Pneumonia, or pneumonia, is an inflammatory condition of the lungs.
There can be several reasons why a cat gets pneumonia, but often it is a consequence of an underlying disease paving the way for bacterial infection. Therefore, it is important to look for the underlying cause so that it can be treated at the same time as the pneumonia.
Symptoms of pneumonia include:
- Strained breathing
- Rapid breathing
- Nose flow
- Impaired appetite
- Reduced activity level
There are a number of diseases that cause similar symptoms as pneumonia and to differentiate them, different tests need to be done. The most important examination is an X-ray of the lungs, often supplemented with blood tests and sometimes urine tests.
It is rarely a bacterial infection that is the primary cause of pneumonia, but it is usually a secondary bacterial infection that has taken root when the airways and lungs’ defenses are impaired for some other reason.
For example, viral infection, fungal infection or inhalation of foreign material can pave the way for bacterial infection.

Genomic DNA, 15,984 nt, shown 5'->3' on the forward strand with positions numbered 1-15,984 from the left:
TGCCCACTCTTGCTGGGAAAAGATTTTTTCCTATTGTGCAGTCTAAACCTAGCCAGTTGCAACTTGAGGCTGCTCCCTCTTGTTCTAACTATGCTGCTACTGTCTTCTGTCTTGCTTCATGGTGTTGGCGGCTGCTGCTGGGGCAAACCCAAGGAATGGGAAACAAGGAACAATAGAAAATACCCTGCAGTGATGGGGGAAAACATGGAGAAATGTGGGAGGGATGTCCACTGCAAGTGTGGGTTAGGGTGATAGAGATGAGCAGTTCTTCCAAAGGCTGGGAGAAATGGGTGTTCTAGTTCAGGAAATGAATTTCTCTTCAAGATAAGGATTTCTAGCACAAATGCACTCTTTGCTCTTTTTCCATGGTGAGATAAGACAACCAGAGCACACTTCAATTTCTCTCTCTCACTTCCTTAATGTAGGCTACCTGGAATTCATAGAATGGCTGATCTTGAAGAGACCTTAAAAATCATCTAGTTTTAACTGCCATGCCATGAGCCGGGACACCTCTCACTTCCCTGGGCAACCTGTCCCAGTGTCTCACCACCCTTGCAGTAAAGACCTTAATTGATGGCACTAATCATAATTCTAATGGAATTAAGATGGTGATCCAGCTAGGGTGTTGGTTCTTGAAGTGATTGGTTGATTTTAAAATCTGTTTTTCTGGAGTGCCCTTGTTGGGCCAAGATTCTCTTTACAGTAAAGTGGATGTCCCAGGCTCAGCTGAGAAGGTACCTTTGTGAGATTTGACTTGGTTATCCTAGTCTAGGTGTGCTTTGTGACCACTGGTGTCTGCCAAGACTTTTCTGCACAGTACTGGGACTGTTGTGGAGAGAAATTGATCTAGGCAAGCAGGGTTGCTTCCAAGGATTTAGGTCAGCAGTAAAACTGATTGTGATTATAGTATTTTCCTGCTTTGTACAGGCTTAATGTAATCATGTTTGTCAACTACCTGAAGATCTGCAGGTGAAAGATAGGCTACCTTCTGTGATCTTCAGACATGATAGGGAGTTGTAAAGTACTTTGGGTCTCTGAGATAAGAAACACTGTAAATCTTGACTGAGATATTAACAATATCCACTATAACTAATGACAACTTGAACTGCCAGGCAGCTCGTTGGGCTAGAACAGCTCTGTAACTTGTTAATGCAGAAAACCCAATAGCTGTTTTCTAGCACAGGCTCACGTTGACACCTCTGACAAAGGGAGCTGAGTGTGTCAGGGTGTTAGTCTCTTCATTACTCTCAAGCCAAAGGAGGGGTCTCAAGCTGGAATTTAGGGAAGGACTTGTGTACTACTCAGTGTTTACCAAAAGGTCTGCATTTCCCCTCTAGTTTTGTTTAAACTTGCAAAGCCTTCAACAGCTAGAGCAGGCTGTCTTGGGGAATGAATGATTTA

Sometimes the veterinarian wants to rule out diseases that weaken the cat’s immune system, such as FIV or FeLV. In cats with these diseases, pneumonia can be difficult to overcome.
Pneumonia usually needs to be treated. In mild cases, the treatment can be given at home, but if the cat is very ill, it may need to be admitted for care. Treatment often includes analgesic and anti-inflammatory treatment, antibiotics and sometimes oxygen therapy as well as drip.
In animal hospitals, the cat can receive medication directly in the blood vessels, and can be placed in a special room with extra oxygen and higher humidity, which helps to dissolve mucus in the airways. When the mucus dissolves, breathing improves.
If the treatment does not have the expected effect, it may be because the bacteria are resistant to antibiotics. To find out what bacteria are and what antibiotics they are sensitive to, it may be necessary to do a bacterial culture.
Then a sample needs to be taken from the lower respiratory tract using a small plastic tube that is passed down the throat.
This is done during sedation (sedative medication) or light anesthesia.
The prognosis for recovery depends on how sick the cat is and what is the underlying cause of the pneumonia.
If the inflammation is detected and treated in time, and the right antibiotics are used for the bacterial infection, the prognosis is good provided that the underlying cause is detected and treated at the same time.